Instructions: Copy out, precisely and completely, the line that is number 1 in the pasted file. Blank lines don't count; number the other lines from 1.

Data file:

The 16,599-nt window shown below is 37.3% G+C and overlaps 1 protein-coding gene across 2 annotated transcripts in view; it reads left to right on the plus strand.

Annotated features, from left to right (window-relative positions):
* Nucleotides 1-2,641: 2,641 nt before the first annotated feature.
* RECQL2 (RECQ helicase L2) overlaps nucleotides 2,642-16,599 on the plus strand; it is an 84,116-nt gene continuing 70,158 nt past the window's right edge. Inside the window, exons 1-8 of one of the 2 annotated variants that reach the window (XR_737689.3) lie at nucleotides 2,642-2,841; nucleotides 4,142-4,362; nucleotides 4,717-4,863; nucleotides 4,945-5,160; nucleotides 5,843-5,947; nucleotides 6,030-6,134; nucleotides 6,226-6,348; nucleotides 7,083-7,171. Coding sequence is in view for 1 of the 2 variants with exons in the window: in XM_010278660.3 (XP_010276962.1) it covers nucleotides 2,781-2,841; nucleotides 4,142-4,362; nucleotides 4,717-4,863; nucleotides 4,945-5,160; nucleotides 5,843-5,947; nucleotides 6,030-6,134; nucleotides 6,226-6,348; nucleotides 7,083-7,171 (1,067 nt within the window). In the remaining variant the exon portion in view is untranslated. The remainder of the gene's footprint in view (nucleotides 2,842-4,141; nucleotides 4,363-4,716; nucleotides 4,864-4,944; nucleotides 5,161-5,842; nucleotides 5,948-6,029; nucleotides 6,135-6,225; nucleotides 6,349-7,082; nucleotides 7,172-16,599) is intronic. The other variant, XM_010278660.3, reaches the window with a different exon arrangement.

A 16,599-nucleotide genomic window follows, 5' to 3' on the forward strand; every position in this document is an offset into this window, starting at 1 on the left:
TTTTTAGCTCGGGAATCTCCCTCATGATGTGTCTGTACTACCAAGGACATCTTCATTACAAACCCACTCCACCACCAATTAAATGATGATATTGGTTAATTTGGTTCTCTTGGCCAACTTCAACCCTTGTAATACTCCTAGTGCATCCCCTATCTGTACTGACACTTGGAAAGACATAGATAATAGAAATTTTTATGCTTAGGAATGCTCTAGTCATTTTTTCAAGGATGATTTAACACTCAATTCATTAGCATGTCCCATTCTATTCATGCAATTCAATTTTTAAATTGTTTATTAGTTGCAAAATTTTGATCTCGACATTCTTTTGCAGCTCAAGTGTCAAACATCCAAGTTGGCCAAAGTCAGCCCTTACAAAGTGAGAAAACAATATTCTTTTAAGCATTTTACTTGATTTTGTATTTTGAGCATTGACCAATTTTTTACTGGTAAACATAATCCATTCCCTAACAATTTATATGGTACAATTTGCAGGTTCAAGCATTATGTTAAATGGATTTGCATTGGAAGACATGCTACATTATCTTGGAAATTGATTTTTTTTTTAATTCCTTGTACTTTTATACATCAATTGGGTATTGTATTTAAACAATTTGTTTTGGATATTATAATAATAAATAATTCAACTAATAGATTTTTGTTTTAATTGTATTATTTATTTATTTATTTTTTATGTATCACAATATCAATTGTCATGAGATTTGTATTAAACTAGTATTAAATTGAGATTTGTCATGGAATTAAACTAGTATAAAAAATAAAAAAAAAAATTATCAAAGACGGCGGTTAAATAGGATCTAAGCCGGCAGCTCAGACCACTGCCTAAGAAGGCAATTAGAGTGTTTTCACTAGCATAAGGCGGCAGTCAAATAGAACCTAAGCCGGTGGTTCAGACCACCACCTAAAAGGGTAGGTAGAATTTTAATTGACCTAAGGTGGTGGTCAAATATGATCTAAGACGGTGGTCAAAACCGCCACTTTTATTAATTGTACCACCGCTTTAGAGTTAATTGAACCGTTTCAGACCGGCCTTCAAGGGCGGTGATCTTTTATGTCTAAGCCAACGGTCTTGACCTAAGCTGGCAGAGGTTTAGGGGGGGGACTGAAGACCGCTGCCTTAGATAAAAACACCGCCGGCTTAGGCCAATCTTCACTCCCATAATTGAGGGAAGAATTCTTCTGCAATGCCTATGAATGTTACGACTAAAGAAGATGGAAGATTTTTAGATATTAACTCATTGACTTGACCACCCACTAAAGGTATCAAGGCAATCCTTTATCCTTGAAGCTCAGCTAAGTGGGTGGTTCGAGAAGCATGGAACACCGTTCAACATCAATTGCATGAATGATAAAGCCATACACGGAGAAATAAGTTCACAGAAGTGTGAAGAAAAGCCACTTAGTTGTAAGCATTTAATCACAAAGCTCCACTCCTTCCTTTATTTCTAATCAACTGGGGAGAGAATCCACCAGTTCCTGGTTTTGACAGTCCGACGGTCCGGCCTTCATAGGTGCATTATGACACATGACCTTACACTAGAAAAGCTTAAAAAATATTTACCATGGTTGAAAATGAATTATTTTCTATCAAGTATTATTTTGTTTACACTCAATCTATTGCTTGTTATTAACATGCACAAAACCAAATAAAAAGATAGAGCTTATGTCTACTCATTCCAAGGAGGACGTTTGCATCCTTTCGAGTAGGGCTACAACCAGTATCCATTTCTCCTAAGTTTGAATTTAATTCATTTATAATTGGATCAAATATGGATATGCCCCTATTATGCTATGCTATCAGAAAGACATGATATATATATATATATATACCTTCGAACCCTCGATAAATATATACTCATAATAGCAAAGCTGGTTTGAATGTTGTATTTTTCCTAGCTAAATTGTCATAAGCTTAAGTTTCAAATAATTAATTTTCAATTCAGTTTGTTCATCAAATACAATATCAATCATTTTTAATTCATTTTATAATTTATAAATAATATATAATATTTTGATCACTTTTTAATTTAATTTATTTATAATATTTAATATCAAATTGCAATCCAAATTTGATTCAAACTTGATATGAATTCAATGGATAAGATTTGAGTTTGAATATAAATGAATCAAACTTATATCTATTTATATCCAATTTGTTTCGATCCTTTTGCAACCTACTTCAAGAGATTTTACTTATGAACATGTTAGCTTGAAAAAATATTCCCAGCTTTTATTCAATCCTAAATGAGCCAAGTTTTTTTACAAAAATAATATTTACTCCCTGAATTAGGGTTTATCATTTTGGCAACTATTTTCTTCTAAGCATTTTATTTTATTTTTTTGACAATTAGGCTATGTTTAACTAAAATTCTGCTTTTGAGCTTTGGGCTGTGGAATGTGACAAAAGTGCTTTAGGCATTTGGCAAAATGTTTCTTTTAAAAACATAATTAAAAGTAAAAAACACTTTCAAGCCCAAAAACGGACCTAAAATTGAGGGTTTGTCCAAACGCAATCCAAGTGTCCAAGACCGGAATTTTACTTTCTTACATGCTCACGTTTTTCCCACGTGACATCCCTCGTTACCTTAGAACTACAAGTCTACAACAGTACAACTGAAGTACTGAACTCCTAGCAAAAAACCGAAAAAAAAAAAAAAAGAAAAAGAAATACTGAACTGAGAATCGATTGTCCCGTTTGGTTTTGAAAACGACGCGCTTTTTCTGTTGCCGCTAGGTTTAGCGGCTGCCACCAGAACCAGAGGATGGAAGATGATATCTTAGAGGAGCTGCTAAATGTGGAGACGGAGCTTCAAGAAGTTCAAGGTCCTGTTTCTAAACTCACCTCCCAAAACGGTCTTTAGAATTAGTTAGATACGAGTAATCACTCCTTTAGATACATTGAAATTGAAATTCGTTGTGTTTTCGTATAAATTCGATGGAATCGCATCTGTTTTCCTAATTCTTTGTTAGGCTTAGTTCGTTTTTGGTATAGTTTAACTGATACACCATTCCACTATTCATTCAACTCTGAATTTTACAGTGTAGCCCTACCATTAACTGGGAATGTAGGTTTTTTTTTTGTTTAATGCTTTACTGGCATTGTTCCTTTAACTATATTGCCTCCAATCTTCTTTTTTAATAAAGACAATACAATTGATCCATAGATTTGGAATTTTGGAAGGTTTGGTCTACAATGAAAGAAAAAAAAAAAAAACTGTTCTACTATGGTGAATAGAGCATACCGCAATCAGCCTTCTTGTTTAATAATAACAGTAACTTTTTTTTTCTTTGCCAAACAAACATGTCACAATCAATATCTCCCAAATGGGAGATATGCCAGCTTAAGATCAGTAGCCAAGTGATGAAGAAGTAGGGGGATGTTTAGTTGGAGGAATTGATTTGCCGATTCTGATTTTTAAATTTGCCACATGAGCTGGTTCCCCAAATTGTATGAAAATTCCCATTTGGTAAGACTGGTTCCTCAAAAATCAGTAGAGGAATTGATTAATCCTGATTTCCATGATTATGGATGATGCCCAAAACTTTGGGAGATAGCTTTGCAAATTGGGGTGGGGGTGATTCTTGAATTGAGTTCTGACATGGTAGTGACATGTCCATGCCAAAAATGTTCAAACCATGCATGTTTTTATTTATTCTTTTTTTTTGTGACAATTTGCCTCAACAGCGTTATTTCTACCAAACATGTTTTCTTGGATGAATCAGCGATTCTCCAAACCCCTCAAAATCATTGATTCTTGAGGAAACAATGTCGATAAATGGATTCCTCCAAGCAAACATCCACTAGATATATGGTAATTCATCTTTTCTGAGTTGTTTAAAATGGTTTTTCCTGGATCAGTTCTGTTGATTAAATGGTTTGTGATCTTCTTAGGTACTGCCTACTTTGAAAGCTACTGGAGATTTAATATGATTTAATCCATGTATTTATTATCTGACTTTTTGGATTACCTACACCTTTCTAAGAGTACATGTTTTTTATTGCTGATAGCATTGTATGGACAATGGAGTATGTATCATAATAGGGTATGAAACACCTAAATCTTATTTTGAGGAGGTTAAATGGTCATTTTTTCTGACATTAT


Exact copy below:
The 16,599-nt window shown below is 37.3% G+C and overlaps 1 protein-coding gene across 2 annotated transcripts in view; it reads left to right on the plus strand.